I know what some of you are thinking. Never! Sacrilege! No such thing! These were not my responses. I nodded, resignedly, and said, “I know. I know.”
We do indeed have too many books. How do I know this? Because for days – nay, weeks – now, I have been ruthlessly culling books. I’ve been pulling books off shelves and staring at them and saying things like, “Where did this come from?” and “Why did I buy this?” and “When will I ever, conceivably, read this again?” The Husband has been doing the same, and we now have a pile of what looks like hundreds of books in the middle of the living room floor, waiting for the second-hand bookstore man to come and sort them and judge them and, we hope, pay us for some of them.
Purging books is a painful business. Why? Why is it so much harder to let go of a book, even a book we don’t particularly like or a book whose purpose has been served, than it is to dispose of most other things, even more expensive things – an article of clothing, a tchotchke, an electronic gadget?
A friend recently told me that she regularly tries to winnow down her book collection and can’t do it, because even the books she doesn’t like or has never read symbolize something: her independent intellectual life, which is so different from the life lived by everyone else in her working-class immigrant family. She described pulling a collection of Joyce Carol Oates stories from a shelf – a collection she’s never read – putting it on the “discard” pile, and then pulling it back out and returning it to the shelf. ”I bought it when I began university,” she said. ”It was a book that signified the person I was becoming, a person who read contemporary American literary authors. I can’t stand Joyce Carol Oates! But I still have that damn book.”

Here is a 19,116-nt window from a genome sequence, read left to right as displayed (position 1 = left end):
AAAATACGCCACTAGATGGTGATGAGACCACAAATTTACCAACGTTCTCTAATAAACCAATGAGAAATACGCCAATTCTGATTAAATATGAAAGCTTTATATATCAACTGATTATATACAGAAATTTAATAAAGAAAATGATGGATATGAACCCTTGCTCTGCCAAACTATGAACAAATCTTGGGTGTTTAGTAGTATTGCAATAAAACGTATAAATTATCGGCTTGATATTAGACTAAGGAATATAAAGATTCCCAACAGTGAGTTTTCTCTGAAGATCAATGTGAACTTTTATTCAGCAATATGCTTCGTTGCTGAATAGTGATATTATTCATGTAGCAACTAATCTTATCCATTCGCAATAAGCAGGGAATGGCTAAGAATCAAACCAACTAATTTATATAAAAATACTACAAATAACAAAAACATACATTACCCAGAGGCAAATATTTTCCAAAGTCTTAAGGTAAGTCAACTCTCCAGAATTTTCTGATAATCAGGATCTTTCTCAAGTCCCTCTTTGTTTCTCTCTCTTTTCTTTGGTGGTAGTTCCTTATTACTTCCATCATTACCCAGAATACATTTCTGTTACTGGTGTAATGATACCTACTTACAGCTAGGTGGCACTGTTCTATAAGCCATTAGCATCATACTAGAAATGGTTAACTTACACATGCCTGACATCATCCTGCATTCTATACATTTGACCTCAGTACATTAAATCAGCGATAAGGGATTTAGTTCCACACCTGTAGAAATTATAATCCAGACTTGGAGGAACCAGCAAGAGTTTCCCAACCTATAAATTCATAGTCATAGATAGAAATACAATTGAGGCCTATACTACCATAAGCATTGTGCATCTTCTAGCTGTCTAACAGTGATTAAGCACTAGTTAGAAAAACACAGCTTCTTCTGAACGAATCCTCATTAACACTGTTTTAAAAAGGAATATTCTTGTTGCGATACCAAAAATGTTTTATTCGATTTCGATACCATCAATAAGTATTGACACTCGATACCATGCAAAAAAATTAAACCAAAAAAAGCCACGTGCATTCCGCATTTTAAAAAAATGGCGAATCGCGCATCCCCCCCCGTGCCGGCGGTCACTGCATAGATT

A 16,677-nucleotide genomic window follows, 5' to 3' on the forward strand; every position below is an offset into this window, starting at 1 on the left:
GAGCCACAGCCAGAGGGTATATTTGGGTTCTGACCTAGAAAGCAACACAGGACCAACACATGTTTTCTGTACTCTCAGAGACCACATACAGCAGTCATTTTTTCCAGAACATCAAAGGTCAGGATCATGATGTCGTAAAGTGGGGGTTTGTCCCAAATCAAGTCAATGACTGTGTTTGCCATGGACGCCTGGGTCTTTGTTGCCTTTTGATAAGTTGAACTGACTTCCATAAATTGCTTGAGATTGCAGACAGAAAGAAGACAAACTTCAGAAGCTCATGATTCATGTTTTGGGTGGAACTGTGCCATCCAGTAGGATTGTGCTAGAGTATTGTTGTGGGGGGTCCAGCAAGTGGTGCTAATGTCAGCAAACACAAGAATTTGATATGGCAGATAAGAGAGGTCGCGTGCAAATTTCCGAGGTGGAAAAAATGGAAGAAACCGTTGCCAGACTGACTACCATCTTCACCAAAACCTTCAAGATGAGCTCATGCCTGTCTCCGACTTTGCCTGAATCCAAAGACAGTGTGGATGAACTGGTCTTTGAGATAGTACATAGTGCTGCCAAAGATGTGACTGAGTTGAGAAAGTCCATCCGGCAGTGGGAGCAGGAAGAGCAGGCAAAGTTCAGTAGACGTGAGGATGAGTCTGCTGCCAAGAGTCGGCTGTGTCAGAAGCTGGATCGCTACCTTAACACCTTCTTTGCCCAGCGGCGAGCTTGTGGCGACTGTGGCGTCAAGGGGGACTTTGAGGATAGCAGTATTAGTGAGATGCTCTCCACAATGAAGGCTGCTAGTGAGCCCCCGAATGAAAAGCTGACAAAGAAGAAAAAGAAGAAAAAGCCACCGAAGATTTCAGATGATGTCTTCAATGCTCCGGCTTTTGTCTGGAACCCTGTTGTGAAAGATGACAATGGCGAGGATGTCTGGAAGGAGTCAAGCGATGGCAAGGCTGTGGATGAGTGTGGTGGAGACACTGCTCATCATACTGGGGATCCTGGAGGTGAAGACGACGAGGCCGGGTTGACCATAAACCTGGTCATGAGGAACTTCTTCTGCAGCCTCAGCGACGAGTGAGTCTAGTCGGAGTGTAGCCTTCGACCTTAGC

I find myself feeling exactly the same thing as I stand before my shelves staring once again at that copy of Swann’s Way that I have tried to read four times. On my last attempt, I trudged 300 pages into it before giving up. Every time I do a book purge, I consider getting rid of it. This time I was successful! Why? Because I have bought myself the newish Lydia Davis translation of Swann’s Way, and so I can still be the sort of person who has Proust on my bookshelf, and who can firmly believe that I will one day be the sort of person who has actually read Proust.
(Repeat for: Ulysses, The Voyage Out, about twenty back issues of Granta, Barack Obama’s memoir, and so forth.)
Other reasons I struggle when giving up a book?
- It has a personal inscription in it, even if a) I’ve never read the book, or b) I didn’t like the book, or c) I no longer like the person who gave it to me.
- It was given to me by The Husband, mostly because I know he will be peeved when he finds it in the “discard” pile.
- It might, possibly, contain an article, short story or chapter that I might, possibly, use in a course that I might, possibly, design one day.
- I loved it once, even though I will certainly never read it again.